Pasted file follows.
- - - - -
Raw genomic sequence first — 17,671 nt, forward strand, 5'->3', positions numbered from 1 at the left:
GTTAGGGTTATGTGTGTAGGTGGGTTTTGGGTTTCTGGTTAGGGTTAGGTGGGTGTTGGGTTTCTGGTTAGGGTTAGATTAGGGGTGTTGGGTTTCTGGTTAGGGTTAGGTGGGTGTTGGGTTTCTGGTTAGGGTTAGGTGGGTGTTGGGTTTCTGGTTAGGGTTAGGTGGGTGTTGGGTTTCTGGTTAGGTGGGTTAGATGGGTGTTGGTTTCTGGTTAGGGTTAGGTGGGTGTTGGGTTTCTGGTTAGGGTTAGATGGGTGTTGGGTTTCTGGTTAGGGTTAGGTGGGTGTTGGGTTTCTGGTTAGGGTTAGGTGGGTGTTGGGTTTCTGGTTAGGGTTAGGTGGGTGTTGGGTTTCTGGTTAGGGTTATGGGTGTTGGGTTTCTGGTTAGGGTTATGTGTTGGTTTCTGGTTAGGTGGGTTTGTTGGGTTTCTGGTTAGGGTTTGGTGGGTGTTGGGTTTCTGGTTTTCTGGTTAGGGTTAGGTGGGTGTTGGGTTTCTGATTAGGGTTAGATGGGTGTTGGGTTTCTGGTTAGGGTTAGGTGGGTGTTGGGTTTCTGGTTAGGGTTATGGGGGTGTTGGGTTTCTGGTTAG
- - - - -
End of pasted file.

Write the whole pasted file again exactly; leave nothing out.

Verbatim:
Raw genomic sequence first — 17,671 nt, forward strand, 5'->3', positions numbered from 1 at the left:
GTTAGGGTTATGTGTGTAGGTGGGTTTTGGGTTTCTGGTTAGGGTTAGGTGGGTGTTGGGTTTCTGGTTAGGGTTAGATTAGGGGTGTTGGGTTTCTGGTTAGGGTTAGGTGGGTGTTGGGTTTCTGGTTAGGGTTAGGTGGGTGTTGGGTTTCTGGTTAGGGTTAGGTGGGTGTTGGGTTTCTGGTTAGGTGGGTTAGATGGGTGTTGGTTTCTGGTTAGGGTTAGGTGGGTGTTGGGTTTCTGGTTAGGGTTAGATGGGTGTTGGGTTTCTGGTTAGGGTTAGGTGGGTGTTGGGTTTCTGGTTAGGGTTAGGTGGGTGTTGGGTTTCTGGTTAGGGTTAGGTGGGTGTTGGGTTTCTGGTTAGGGTTATGGGTGTTGGGTTTCTGGTTAGGGTTATGTGTTGGTTTCTGGTTAGGTGGGTTTGTTGGGTTTCTGGTTAGGGTTTGGTGGGTGTTGGGTTTCTGGTTTTCTGGTTAGGGTTAGGTGGGTGTTGGGTTTCTGATTAGGGTTAGATGGGTGTTGGGTTTCTGGTTAGGGTTAGGTGGGTGTTGGGTTTCTGGTTAGGGTTATGGGGGTGTTGGGTTTCTGGTTAG